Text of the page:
Food Fight – Dumpling Edition

Food Fight – Dumpling Edition.

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Tim Ho Wan

As queues for Tim Ho Wan’s Michellin starred dumplings and baked pork buns extended around the newly opened Melbourne venue, the gauntle has been thrown and Melbourne’s dumpling wars have gone up another notch. Let’s get into it …

Hu Tong. A local favourite with their Shao-Long Bao dumplings, delicately made but hiding a powerball of pork mince in steaming soup. Despite being the crowd pleaser, it’s the underrated Steamed Prawn and Crab dumplings that should be the hero, but the Bao is where the crowd’s are heading.
Verdict: a Melbourne favourite and reliable yum cha option when the crowds become too much.

Speaking of crowds, Hong Kong’s Tim Ho Wan achieved deserved recognition as the world’s cheapest Michellin starred restaurant in 2010, and since then has ventured towards world domination. The award in 2010 would signify the move away from fine dining and spur on the momentum of street food, the baked pork buns were hailed as revolutionary. Fluffy dough, with a sweet crust and even sweeter contents, they were made by the bakery load, but the stained glass crystal dumplings, never achieved the same recognition. A shame, as for this judge, the dumplings are the true heroes of this international superstar.
Verdict: must try, if you don’t mind the queue, and with so many other contenders, life’s too short.

The dark horse of the contenders may upset traditionalists, but the steamed wagyu dumplings, and the prawn shumai at Sake are worthy of a podium finish in this battle and I will fight anyone who disagrees. Soft, silky, and pillow-like, choosing between these, and arguably the best sushi in town (stay tuned for sushi battle) on the same menu, you are faced with the world’s most delicious dilemma. As taco girl says, why not have both?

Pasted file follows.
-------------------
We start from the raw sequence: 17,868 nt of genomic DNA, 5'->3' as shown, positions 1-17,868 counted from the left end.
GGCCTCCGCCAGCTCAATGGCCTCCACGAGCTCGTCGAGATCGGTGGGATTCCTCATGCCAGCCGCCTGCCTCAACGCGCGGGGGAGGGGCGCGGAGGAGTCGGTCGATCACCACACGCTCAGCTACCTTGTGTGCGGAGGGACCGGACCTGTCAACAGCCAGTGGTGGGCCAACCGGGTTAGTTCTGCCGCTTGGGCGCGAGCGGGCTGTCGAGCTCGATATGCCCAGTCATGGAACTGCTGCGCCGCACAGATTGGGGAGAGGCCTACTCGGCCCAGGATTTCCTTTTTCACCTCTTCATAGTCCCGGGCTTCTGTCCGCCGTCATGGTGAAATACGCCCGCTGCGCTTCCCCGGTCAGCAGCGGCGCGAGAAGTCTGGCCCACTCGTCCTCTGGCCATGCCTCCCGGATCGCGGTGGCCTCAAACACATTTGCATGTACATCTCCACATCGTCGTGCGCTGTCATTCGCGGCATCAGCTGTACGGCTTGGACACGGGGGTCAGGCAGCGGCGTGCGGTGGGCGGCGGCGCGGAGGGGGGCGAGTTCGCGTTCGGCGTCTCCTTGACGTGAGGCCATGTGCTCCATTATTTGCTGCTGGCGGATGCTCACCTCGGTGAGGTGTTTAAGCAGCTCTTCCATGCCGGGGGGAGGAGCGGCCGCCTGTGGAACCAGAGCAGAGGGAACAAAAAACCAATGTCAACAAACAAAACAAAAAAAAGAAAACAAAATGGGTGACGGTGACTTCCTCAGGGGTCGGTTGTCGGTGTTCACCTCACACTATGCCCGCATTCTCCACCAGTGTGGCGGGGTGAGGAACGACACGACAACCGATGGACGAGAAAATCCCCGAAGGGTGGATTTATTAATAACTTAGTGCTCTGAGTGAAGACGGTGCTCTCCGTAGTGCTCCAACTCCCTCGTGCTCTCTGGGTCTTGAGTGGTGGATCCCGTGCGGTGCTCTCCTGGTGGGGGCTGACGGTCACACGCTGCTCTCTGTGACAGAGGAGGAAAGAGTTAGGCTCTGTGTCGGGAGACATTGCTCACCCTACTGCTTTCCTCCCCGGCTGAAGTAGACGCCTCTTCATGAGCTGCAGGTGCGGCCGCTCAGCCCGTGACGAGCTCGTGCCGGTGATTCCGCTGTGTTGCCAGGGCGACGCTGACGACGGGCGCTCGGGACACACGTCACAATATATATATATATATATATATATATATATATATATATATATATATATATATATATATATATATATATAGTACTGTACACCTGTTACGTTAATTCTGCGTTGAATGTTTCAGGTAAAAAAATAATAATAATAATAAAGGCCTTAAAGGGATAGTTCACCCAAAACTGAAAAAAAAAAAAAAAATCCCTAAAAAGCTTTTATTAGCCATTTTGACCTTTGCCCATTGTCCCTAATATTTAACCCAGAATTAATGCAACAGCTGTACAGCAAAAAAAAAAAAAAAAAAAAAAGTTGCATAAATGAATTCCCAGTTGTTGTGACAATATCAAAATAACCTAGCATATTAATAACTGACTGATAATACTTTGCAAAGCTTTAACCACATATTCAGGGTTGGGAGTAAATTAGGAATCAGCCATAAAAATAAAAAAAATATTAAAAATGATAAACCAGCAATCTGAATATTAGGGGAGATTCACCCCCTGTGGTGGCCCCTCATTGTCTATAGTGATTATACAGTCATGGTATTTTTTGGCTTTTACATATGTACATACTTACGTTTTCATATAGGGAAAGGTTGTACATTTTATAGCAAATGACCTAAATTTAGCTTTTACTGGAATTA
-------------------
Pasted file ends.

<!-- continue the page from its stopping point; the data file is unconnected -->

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Sake

Verdict: probably the best looking dumplings in town, with the wagyu being a personal favourite. Definitely good for a couple rounds.

 

The old timer, the legend, the one that started the shanghai pork dumpling trend, Din Tai Fung. Is there even anything else on the menu? We all know it, we all love it, and we will all go back again. It may only have one weapon in its arsenal, but it’s a deadly punch. The most perfectly contructed Xios-Long Bao, with surgical expertise by the surgically attired, they deserve more time to savour, but if you’re not burning your mouth on the soupy explosion, you’re doing it wrong.
Verdict: precision, expertise, beauty … what more can you say? Its not just a dumpling, it’s art.

 

Finally, we have the street fighter. The underdog. The Rocky Balboa of Melbourne dumplings. It’s not fancy, it’s definitely not pretty, but its queues are relative to the size of its tiny tuck shop interior, and the dumplings of Shanghai Street Dumpling and Juicy Bun are the best in the Melbourne. What they lack in beauty, they doubly make up with flavour. These powder kegs of pork should be too big to eat in one go, but being so hot and so soupy the only option is to bite the bullet and go all in. Burnt mouths and soupy chins will soon be forgotten, because when they taste this good, nothing else matters.

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Shanghai Street Dumpling and Juicy Bun

Verdict: the best in Melbourne, and a worthy winner, where the focus is on flavour and looks be damned. Order up, and take the left-overs home. And make sure there is room for the soupy pork buns, the early favourite for pork bun battle…

 

 

HUTONG DUMPLING BAR
14-16 MARKET LANE
MELBOURNE, VIC 3000
TEL: (03) 9650 8128
visit website

TIM HO WAN
206 BOURKE STREET
MELBOURNE, VIC 3000
visit website

SAKE RESTAURANT AND BAR
HAMER HALL, ARTS CENTRE MELBOURNE
100 ST KILDA ROAD, MELBOURNE, VIC 3000
TEL: (03) 8687 8128
visit website

DIN TAI FUNG
EMPORIUM MELBOURNE
LEVEL 4, 287 LONSDALE STREET
MELBOURNE, VIC 3000
PH: (03) 9654 1876
visit website

SHANGHAI STREET DUMPLING AND JUICY BUN
342 LITTLE BOURNE STREET,
MELBOURNE, VIC 3000
TEL 0402 627 832
visit website

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